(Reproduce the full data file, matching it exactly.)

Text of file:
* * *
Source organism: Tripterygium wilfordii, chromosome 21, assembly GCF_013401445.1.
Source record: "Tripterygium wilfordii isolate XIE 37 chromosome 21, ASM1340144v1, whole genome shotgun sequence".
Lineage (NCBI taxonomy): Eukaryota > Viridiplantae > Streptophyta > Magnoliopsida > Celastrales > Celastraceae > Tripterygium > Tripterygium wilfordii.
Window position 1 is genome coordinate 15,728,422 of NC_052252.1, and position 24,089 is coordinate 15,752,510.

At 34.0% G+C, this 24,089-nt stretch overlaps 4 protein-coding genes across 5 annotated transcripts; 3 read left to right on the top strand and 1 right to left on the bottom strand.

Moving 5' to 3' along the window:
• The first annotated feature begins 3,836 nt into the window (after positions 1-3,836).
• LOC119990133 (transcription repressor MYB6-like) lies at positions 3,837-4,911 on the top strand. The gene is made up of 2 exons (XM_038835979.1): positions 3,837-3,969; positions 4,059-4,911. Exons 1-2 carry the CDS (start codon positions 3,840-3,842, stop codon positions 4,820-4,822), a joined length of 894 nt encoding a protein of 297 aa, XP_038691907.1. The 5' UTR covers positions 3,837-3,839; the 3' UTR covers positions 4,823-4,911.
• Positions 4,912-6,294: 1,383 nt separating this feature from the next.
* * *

Source organism: Tripterygium wilfordii, chromosome 21, assembly GCF_013401445.1.
Source record: "Tripterygium wilfordii isolate XIE 37 chromosome 21, ASM1340144v1, whole genome shotgun sequence".
Lineage (NCBI taxonomy): Eukaryota > Viridiplantae > Streptophyta > Magnoliopsida > Celastrales > Celastraceae > Tripterygium > Tripterygium wilfordii.
Window position 1 is genome coordinate 15,728,422 of NC_052252.1, and position 24,089 is coordinate 15,752,510.

At 34.0% G+C, this 24,089-nt stretch overlaps 4 protein-coding genes across 5 annotated transcripts; 3 read left to right on the top strand and 1 right to left on the bottom strand.

Moving 5' to 3' along the window:
• The first annotated feature begins 3,836 nt into the window (after positions 1-3,836).
• LOC119990133 (transcription repressor MYB6-like) lies at positions 3,837-4,911 on the top strand. The gene is made up of 2 exons (XM_038835979.1): positions 3,837-3,969; positions 4,059-4,911. Exons 1-2 carry the CDS (start codon positions 3,840-3,842, stop codon positions 4,820-4,822), a joined length of 894 nt encoding a protein of 297 aa, XP_038691907.1. The 5' UTR covers positions 3,837-3,839; the 3' UTR covers positions 4,823-4,911.
• Positions 4,912-6,294: 1,383 nt separating this feature from the next.